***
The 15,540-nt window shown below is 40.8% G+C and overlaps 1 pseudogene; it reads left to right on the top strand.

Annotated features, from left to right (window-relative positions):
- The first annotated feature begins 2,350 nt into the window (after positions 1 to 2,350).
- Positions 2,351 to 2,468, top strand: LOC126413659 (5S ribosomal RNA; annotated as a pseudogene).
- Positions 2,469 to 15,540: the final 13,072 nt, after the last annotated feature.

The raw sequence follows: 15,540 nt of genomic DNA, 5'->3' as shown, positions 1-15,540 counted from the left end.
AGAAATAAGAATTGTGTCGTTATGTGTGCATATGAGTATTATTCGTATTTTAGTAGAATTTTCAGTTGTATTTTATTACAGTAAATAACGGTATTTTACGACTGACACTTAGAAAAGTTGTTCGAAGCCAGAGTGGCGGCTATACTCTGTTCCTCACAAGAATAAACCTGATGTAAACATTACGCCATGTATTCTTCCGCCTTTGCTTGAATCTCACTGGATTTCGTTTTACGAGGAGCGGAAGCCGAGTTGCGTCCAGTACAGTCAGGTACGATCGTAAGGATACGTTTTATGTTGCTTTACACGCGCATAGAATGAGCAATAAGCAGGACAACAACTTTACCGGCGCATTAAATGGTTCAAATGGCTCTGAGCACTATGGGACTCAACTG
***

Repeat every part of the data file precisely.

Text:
The 15,540-nt window shown below is 40.8% G+C and overlaps 1 pseudogene; it reads left to right on the top strand.

Annotated features, from left to right (window-relative positions):
- The first annotated feature begins 2,350 nt into the window (after positions 1 to 2,350).
- Positions 2,351 to 2,468, top strand: LOC126413659 (5S ribosomal RNA; annotated as a pseudogene).
- Positions 2,469 to 15,540: the final 13,072 nt, after the last annotated feature.

The raw sequence follows: 15,540 nt of genomic DNA, 5'->3' as shown, positions 1-15,540 counted from the left end.
AGAAATAAGAATTGTGTCGTTATGTGTGCATATGAGTATTATTCGTATTTTAGTAGAATTTTCAGTTGTATTTTATTACAGTAAATAACGGTATTTTACGACTGACACTTAGAAAAGTTGTTCGAAGCCAGAGTGGCGGCTATACTCTGTTCCTCACAAGAATAAACCTGATGTAAACATTACGCCATGTATTCTTCCGCCTTTGCTTGAATCTCACTGGATTTCGTTTTACGAGGAGCGGAAGCCGAGTTGCGTCCAGTACAGTCAGGTACGATCGTAAGGATACGTTTTATGTTGCTTTACACGCGCATAGAATGAGCAATAAGCAGGACAACAACTTTACCGGCGCATTAAATGGTTCAAATGGCTCTGAGCACTATGGGACTCAACTG